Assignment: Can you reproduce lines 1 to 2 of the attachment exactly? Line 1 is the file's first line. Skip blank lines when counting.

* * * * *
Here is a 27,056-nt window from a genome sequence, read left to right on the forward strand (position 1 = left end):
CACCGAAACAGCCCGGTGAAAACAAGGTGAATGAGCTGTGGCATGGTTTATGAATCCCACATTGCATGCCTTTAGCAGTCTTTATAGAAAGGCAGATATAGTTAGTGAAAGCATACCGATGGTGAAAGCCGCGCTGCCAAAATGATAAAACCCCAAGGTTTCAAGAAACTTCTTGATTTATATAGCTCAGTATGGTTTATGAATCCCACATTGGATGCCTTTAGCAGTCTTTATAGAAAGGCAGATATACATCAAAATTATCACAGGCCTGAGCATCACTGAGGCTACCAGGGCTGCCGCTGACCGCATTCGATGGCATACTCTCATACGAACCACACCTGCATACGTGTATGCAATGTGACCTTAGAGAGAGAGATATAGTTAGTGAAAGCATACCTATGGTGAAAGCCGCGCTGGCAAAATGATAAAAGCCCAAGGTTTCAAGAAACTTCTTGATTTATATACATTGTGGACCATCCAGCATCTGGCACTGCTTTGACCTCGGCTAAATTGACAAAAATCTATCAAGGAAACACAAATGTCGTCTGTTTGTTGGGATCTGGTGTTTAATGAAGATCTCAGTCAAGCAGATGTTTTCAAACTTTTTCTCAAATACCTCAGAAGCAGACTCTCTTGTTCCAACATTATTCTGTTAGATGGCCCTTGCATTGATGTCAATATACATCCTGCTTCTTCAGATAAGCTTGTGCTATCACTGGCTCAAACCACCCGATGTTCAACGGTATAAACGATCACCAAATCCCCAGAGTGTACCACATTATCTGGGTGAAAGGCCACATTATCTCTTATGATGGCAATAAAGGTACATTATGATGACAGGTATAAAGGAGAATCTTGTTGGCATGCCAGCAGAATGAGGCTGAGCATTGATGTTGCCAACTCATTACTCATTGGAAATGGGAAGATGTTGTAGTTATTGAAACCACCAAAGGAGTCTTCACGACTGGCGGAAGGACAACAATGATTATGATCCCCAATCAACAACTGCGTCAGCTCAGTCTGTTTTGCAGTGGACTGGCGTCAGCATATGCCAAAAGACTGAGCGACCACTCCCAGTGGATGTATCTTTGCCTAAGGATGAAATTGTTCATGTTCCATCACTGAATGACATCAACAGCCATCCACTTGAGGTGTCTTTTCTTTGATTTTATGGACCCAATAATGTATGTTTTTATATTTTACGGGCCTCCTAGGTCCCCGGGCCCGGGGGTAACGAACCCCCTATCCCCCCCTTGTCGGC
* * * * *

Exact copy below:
Here is a 27,056-nt window from a genome sequence, read left to right on the forward strand (position 1 = left end):
CACCGAAACAGCCCGGTGAAAACAAGGTGAATGAGCTGTGGCATGGTTTATGAATCCCACATTGCATGCCTTTAGCAGTCTTTATAGAAAGGCAGATATAGTTAGTGAAAGCATACCGATGGTGAAAGCCGCGCTGCCAAAATGATAAAACCCCAAGGTTTCAAGAAACTTCTTGATTTATATAGCTCAGTATGGTTTATGAATCCCACATTGGATGCCTTTAGCAGTCTTTATAGAAAGGCAGATATACATCAAAATTATCACAGGCCTGAGCATCACTGAGGCTACCAGGGCTGCCGCTGACCGCATTCGATGGCATACTCTCATACGAACCACACCTGCATACGTGTATGCAATGTGACCTTAGAGAGAGAGATATAGTTAGTGAAAGCATACCTATGGTGAAAGCCGCGCTGGCAAAATGATAAAAGCCCAAGGTTTCAAGAAACTTCTTGATTTATATACATTGTGGACCATCCAGCATCTGGCACTGCTTTGACCTCGGCTAAATTGACAAAAATCTATCAAGGAAACACAAATGTCGTCTGTTTGTTGGGATCTGGTGTTTAATGAAGATCTCAGTCAAGCAGATGTTTTCAAACTTTTTCTCAAATACCTCAGAAGCAGACTCTCTTGTTCCAACATTATTCTGTTAGATGGCCCTTGCATTGATGTCAATATACATCCTGCTTCTTCAGATAAGCTTGTGCTATCACTGGCTCAAACCACCCGATGTTCAACGGTATAAACGATCACCAAATCCCCAGAGTGTACCACATTATCTGGGTGAAAGGCCACATTATCTCTTATGATGGCAATAAAGGTACATTATGATGACAGGTATAAAGGAGAATCTTGTTGGCATGCCAGCAGAATGAGGCTGAGCATTGATGTTGCCAACTCATTACTCATTGGAAATGGGAAGATGTTGTAGTTATTGAAACCACCAAAGGAGTCTTCACGACTGGCGGAAGGACAACAATGATTATGATCCCCAATCAACAACTGCGTCAGCTCAGTCTGTTTTGCAGTGGACTGGCGTCAGCATATGCCAAAAGACTGAGCGACCACTCCCAGTGGATGTATCTTTGCCTAAGGATGAAATTGTTCATGTTCCATCACTGAATGACATCAACAGCCATCCACTTGAGGTGTCTTTTCTTTGATTTTATGGACCCAATAATGTATGTTTTTATATTTTACGGGCCTCCTAGGTCCCCGGGCCCGGGGGTAACGAACCCCCTATCCCCCCCTTGTCGGC